We salute the people of Wales for defending freedom, for nurturing beautiful singers, for caring about their history, land, and language and for loving their poets.
We can't resist quoting Dylan Thomas, who sang of childhood in Wales in Fern Hill
Now as I was young and easy under the apple boughs
About the lilting house and happy as the grass was green,
The night above the dingle starry,
Time let me hail and climb
Golden in the heydays of his eyes,
And honoured among wagons I was prince of the apple towns
And once below a time I lordly had the trees and leaves
Trail with daisies and barley
Down the rivers of the windfall light.
And as I was green and carefree, famous among the barns
About the happy yard and singing as the farm was home,
In the sun that is young once only,
Time let me play and be
Golden in the mercy of his means,
And green and golden I was huntsman and herdsman, the calves
Sang to my horn, the foxes on the hills barked clear and cold,
And the sabbath rang slowly
In the pebbles of the holy streams.
All the sun long it was running, it was lovely, the hay
Fields high as the house, the tunes from the chimneys, it was air
And playing, lovely and watery
And fire green as grass.
And nightly under the simple stars
As I rode to sleep the owls were bearing the farm away,
All the moon long I heard, blessed among stables, the nightjars
Flying with the ricks, and the horses
Flashing into the dark.
And then to awake, and the farm, like a wanderer white
With the dew, come back, the cock on his shoulder: it was all
Shining, it was Adam and maiden,
The sky gathered again
And the sun grew round that very day.
So it must have been after the birth of the simple light
In the first, spinning place, the spellbound horses walking warm
Out of the whinnying green stable
On to the fields of praise.
And honoured among foxes and pheasants by the gay house
Under the new made clouds and happy as the heart was long,
In the sun born over and over,
I ran my heedless ways,
My wishes raced through the house high hay
And nothing I cared, at my sky blue trades, that time allows
In all his tuneful turning so few and such morning songs
Before the children green and golden
Follow him out of grace.
Nothing I cared, in the lamb white days, that time would take me
Up to the swallow thronged loft by the shadow of my hand,
In the moon that is always rising,
Nor that riding to sleep
I should hear him fly with the high fields
And wake to the farm forever fled from the childless land.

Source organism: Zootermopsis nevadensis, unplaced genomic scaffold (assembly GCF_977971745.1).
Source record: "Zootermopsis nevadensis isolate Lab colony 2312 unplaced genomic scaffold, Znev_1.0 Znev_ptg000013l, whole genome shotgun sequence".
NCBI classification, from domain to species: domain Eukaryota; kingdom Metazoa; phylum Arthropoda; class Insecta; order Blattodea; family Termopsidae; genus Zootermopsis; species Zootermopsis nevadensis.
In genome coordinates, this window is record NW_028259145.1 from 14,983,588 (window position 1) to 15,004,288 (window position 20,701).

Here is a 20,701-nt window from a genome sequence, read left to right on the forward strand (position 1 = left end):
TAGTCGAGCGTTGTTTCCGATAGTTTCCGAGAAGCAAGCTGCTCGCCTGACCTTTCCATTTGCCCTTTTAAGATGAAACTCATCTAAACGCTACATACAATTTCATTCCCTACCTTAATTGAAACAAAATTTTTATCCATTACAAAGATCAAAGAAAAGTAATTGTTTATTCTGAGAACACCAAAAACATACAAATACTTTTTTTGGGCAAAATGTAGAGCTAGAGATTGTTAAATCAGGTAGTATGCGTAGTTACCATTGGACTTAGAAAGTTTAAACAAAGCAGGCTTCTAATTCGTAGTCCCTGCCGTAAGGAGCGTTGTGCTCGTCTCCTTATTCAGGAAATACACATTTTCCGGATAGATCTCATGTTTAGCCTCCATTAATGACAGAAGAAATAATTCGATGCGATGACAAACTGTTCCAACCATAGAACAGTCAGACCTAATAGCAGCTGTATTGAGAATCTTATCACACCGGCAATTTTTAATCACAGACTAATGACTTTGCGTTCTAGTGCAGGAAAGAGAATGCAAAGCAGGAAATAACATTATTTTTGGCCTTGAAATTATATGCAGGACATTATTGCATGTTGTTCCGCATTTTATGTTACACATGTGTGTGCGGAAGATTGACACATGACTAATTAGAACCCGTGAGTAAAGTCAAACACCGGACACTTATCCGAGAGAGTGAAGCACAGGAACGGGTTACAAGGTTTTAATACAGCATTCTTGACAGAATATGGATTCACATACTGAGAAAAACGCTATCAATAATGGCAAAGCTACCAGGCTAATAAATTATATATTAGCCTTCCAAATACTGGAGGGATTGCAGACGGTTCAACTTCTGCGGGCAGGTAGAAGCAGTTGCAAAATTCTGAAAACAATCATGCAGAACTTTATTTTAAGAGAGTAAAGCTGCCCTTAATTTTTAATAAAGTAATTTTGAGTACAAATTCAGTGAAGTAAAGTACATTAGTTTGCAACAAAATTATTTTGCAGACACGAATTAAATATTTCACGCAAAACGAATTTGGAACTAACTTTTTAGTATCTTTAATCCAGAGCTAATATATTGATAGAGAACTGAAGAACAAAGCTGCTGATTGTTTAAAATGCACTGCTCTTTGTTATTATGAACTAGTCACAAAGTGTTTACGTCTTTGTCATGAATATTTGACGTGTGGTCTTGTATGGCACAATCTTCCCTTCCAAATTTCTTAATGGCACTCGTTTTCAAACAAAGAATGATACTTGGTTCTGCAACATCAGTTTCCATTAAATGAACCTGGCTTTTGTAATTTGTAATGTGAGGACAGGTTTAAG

Oh as I was young and easy in the mercy of his means,
Time held me green and dying
Though I sang in my chains like the sea.
Here's Bryn Terfel again, singing a Welsh lullaby and love song -
Wales's St David urged his followers to 'do the little things in life'. Doesn't it often turn out that the little things in life are the big things?
After he escaped a job in insurance, taken at his father's behest, Parry went to work for George Grove and contributed to Grove's massive Dictionary of Music and Musicians. He was a musical genius, and by 1883 he was professor of composition and musical history at the Royal College of Music.
"Edward Elgar learned much of his craft from Parry's articles in Grove's Dictionary. Among those who studied under Parry at the Royal College were Ralph Vaughan Williams, Gustav Holst, Frank Bridge and John Ireland" (Wiki). That's an extraordinary roster of British musicians. Teaching them, Parry had less time to write music, but if he had only written Jerusalem, it would be enough.
Exciting, profound, joyful, local and global: British writers, artists and musicians
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Saw a fellow using one on the train. Looked like fun.
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The people of Britain and the Anglosphere defied a world of cruelty and superstition to create life-changing gifts for all of us. This is your glorious Inheritance. Hardcover, 140 pages, 125 colour illustrations.
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The authors — Dr David Abbott and Catherine Glass Abbott — are the publishers of this website.
DAVID ABBOTT MD, MRCP
I have practiced medicine in England, America and Canada for the last four decades. I believe in the principles of Magna Carta and the Bill of Rights. I am a father, grandfather, bell ringer, environmental campaigner and marathoner.
Brits at their Best produced thousands of indispensable inventions, developed wildly popular sports, designed romantic houses and gardens, created astonishing literary masterpieces, lived with style and humour, tackled dangerous missions with daring and ingenuity, and fought with indomitable courage to establish and protect the free world.
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CATHERINE (CAT) GLASS
I saw tyranny firsthand in Eastern Europe. (My background is English, Irish, and Czech.) I received my degree in Classical Greek from Columbia University, New York, worked in publishing in the United States for twenty years, and helped the homeless for seven years.
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